Hosting your own shop has many challenges, so get experienced advice to guide your decision. The cheapest option is what’s called Shared Hosting (at about $20 a month), where your site runs on a server with many (possibly a few hundred) other customer’s accounts. This might work for simple shop addons using PayPal or the like, but the limitations of shared hosting will cause problems for dedicated ecommerce systems, they don’t have the performance for bigger platforms like Magento and may not satisfy the security requirements for processing customer’s credit cards. Moving up to your own server can be expensive and you might need extra support to manage it, but compare it to the potential of losing revenue due to downtime or customers abandoning your cart due to poor performance.
It can be tricky finding a provider that will satisfy the trifecta of great support, technical capacity and value for money. In the Australian market, I can recommend Crucial for great value commercial hosting and Micron21 for the higher end.
SEO is the practice of structuring your site to be easily indexed and found on search engines like Google, but SEO services may also include paid search marketing (SEM) and analysis of site usage. That usually involves testing and drawing insights from traffic data to find incremental improvements that will help your customers find your products faster and ensure they follow through with the sale (i.e. conversion).
It is an industry in itself and there’s many resources and services to hone your site to the nth degree. Unfortunately due to these practices being so important yet relatively esoteric, there’s a lot of snake-oil offers or providers who say they “do SEO” but don’t have a considered approach, some provide no clear benefit but present as if they’re a mandatory addon to your platform or hosting. In my opinion there is no magic bullet automatic solution, it requires active and ongoing monitoring and analysis to do well and you need to be sure there’s a measurable relationship between cost and return. It pays to do your research and if possible find a provider you can trust and work with them to achieve results. When done well, it can be a major boon.
Starting out there’s some simple steps that don’t require a dedicated provider. First, find a trusted SEO plugin or addon for your platform, such as Yoast SEO for WordPress. Make sure you’re tracking visits with something like Google Analytics and use Google Webmaster Tools to check that your site is being indexed properly (you don’t have to do it yourself, just make sure someone is doing it). When planning your content, be aware of the main ranking factors for at least Google, since it holds around 65-70% market share for search, these change from year to year but the biggest bumps come from some pretty common sense measures. If people find your content relevant to their search and useful, they’ll click on your search results, link to your site, share your content on social media and spend time looking at your content. These interactions indicate your site is relevant to their search, which is basically what search ranking algorithms are trying to detect. If you can provide high quality, focused and relevant content and your site is structured according to current best practice you’ll be off to a strong start.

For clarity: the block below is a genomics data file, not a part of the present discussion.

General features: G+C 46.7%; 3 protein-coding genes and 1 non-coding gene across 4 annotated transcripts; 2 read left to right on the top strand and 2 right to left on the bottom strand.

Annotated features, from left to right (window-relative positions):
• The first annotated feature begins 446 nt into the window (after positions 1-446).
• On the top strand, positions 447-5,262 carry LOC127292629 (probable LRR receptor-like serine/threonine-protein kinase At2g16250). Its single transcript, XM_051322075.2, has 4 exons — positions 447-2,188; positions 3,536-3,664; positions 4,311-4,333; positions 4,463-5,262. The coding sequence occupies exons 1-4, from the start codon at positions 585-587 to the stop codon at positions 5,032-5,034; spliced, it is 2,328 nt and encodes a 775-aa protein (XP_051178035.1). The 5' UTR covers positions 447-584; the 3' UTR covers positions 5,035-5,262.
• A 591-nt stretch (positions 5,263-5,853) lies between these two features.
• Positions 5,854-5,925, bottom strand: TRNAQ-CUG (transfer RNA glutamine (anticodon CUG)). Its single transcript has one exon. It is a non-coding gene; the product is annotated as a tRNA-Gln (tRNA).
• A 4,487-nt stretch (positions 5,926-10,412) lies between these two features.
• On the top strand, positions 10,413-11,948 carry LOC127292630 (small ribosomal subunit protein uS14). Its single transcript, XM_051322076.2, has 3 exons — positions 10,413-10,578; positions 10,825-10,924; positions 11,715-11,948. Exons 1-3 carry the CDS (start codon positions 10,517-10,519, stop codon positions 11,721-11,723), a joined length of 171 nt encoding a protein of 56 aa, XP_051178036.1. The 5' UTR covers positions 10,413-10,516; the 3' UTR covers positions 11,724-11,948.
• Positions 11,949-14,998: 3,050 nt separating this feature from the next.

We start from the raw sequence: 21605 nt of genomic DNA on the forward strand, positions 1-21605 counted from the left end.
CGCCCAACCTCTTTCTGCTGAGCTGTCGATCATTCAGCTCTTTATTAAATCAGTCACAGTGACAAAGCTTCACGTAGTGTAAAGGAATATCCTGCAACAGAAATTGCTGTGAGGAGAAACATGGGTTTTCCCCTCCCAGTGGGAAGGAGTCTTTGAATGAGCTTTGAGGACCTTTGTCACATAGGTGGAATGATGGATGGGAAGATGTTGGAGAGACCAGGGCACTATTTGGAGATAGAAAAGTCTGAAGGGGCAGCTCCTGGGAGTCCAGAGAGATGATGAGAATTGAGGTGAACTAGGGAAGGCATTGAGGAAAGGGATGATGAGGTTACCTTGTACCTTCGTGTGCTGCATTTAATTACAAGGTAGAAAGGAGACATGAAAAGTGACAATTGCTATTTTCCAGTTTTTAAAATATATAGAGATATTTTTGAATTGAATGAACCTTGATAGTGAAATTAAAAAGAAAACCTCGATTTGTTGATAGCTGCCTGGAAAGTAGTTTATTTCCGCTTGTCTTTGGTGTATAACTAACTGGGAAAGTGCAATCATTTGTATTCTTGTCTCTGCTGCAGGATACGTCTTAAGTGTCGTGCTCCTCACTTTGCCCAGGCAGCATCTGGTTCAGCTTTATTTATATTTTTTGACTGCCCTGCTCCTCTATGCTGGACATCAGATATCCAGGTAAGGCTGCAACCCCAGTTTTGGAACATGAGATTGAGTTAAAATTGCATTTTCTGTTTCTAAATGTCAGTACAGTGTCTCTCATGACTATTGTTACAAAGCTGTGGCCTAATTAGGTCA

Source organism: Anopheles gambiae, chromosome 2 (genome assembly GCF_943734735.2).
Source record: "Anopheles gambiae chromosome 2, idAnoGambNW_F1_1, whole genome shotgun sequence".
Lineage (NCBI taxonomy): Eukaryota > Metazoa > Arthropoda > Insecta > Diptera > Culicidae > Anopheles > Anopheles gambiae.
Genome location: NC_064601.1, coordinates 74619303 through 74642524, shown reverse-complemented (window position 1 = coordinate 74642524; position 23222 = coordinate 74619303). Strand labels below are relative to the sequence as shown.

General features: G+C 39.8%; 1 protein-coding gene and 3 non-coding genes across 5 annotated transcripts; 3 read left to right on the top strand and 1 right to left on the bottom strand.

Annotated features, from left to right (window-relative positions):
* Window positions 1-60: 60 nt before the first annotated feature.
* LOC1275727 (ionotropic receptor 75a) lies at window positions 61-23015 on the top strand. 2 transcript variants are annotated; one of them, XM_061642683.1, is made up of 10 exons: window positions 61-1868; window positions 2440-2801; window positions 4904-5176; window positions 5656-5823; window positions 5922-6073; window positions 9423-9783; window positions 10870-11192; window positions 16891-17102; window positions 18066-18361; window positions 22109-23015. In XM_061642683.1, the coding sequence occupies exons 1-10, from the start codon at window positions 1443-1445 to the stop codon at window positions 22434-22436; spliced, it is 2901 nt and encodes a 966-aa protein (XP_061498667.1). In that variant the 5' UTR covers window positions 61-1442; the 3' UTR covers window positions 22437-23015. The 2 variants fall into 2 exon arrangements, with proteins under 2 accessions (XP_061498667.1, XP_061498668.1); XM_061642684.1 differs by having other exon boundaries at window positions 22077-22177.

Regardless if you’re setting out to build a company or just a side business, obviously you’ll need a strategy. Digital Strategy is a field that has evolved to replace more traditional marketing approaches that weren’t comprehensive enough for the myriad of ways online business is done today. It’s not a science in itself but a grouping of disciplines and methodologies to apply in order to find an audience, build engagement and convert visitors into happy customers, then continue that relationship beyond the checkout screen to innovate and improve your level of service and customer satisfaction.
Your digital strategy is formed like a business plan, by looking at strengths and weaknesses and identifying actions and technologies that will implement and test your assumptions. Some key questions to begin planning would be;
- What are the appropriate channels to communicate with and learn from potential customers?
- How can you extend your brand identity into content and interactions with the audience?
- Where does your customer’s experience with your brand begin and end?
- Are there points along that journey where you can build a stronger relationship?
- How can you enable customers to share your brand with new audiences?
- What information is available to draw insight into the effectiveness of these activities?
A prominent component of Digital Strategy is the understanding and practice of improving Customer Experience (CX), but it can also cover issues of brand identity, social media, content strategy and marketing. Direct marketing via email is a common example where having a strategy can be important, because if used poorly it can alienate your market. Look at the cycle of customer engagement, as they go from disengaged to interested and active and how needs and interests differ between new and existing customers. If that evolution can be defined properly, marketing can be automated to send the right message at the right time, which can also include previous customers or people who failed to convert, to recover a lost sale (i.e. re-marketing).
I sincerely hope this helps get you started and please comment if you find the advice useful, or to offer corrections.
If you’d like to contact me to provide consulting or development on your eCommerce projects, view my deets.